Updated devices will always have the latest fixes to recently-discovered operating system and software vulnerabilities, so choosing not to keep them updated is, well, madness.

Don’t overshare on social media

This one’s quite tricky, because social media is designed to reward us for sharing the minutiae of our lives with social credit in the form of likes, comments, and emojis.

Unfortunately cybercriminals are not above using any information you volunteer on social media for purposes of “social engineering”, a practice that, among many other things, uses personal details posted online to guess passwords to services and accounts.

A common source of password inspiration – pets’ names/your mom’s maiden name/your favourite teacher – can be quickly gleaned from many social profiles, and it’s not a lot of work for scammers to exploit.

So try not to overshare online, if you can avoid it.

If you absolutely love posting online about your life, at the very least consider tightening the privacy settings on your various accounts so only a few people (and people you trust!) have access to the information you share.

Don’t use public wifi when transacting online

For the love of all that’s good and holy, please never, EVER do any online shopping while connected to a public wifi hotspot.

These have been proven time and again to be super UN-secure, and there’s a good chance someone sharing said public wifi can intercept your data even before it’s reached the goods or services you’re attempting to pay for.

If you absolutely have to transact on public wifi, be sure to use a VPN that encrypts all data leaving your device and keeps it encrypted until it’s reached its destination.

It’s far simpler to avoid public wifi altogether; you’ll be much safer that way.

Rather transact at home on your own secure network, or at work if you have to. If you’re not sure how secure your home network is, ask someone to help you lock it down; using strong passwords to access the WiFi and 256-bit AES encryption or better are a good start.

Change passwords immediately after news of a breach

We’re all so connected to the news today thanks to the internet, so it’s fairly easy to be alerted when data breaches make headlines.

Should you hear of a breach happening at a company that you deal with in any way, immediately change any passwords associated with those companies’ services. That way, any stolen passwords become entirely useless to the hackers that pilfered them them, and your information remains protected.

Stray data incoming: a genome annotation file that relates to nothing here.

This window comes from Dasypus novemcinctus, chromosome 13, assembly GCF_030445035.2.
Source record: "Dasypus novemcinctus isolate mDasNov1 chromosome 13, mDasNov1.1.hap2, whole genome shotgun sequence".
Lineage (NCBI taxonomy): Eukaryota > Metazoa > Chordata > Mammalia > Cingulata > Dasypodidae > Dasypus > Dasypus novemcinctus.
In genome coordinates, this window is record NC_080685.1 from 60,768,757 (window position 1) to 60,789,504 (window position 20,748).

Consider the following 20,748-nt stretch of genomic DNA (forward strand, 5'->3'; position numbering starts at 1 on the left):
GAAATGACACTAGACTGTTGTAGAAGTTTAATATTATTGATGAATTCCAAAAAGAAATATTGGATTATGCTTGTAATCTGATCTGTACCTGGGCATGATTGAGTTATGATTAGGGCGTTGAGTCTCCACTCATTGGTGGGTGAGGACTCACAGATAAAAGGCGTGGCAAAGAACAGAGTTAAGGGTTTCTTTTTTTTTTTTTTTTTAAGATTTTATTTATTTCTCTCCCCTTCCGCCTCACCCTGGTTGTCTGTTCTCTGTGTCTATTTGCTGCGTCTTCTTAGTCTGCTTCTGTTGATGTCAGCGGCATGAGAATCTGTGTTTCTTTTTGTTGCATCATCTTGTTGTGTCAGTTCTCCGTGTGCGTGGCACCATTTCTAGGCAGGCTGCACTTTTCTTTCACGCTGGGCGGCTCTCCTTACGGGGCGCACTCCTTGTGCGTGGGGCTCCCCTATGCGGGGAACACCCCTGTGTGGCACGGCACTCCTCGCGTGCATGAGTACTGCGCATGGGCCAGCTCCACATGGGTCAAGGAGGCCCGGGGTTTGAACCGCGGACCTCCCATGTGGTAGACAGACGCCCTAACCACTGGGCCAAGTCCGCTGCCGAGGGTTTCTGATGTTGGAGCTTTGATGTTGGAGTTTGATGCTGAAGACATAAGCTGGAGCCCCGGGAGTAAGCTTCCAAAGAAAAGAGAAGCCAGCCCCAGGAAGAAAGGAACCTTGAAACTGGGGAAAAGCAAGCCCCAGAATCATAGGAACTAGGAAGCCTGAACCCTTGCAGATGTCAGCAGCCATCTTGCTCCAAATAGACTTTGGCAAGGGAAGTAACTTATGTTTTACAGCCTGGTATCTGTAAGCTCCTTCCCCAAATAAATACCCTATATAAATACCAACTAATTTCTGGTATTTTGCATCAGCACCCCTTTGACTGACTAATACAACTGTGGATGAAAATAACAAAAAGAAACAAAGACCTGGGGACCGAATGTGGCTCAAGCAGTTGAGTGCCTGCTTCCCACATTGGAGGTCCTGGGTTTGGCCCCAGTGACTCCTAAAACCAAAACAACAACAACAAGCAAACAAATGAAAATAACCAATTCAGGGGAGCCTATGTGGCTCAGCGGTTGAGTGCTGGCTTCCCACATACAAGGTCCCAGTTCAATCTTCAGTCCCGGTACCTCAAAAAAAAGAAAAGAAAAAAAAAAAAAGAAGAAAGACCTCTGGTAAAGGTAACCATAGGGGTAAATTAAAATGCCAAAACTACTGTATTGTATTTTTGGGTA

Protect your identity while travelling

This sounds a bit paranoid, but you’d do well to use a VPN to access the internet while travelling and connecting to hotel wifi. They aren’t quite as bad as public wifi at restaurants/airports/other public places, but they’re still not ideal.

Also, try to avoid posting your travel plans to social media, as that could tell someone where you will be and for how long – useful information for anyone who’d be happy to know you won’t be home for a while.

Verify online retail offers

Since it’s Black Friday time, expect to see a flood of special offers hit your Inbox this week and the next.

Just be sure to double check that what you’re being offered comes from legitimate sources, because Black Friday’s popularity is the perfect time for scammers to engineer enticing offers from known retailers, with the aim of attracting clicks from anyone not paying close attention.

These scam mails will redirect clickers to dodgy sites that steal data and infect computers with malware for various evil purposes, so pay close attention when offers arrive that seem too good to be true.

Check senders’ emails, hover over links to check the destination website address, and if anything appears even remotely dodgy, don’t click. Report the mail to IT if you’re at work, and if you’re at home block the sender and flag the email up as spam.

Sure it’s paranoid but…

I’m sure you’ll agree, it’s much better to be safe than sorry. And yes it’s horrible that this even happens in 2019, but it does, so the best thing people can do about it is to arm themselves with awareness.

If you do nothing else on this list, get a good security suite and a password manager, and never shop online while on public wifi.

Enjoy Black Friday, and may the best combatants win!

[Image by Darwin Laganzon from Pixabay]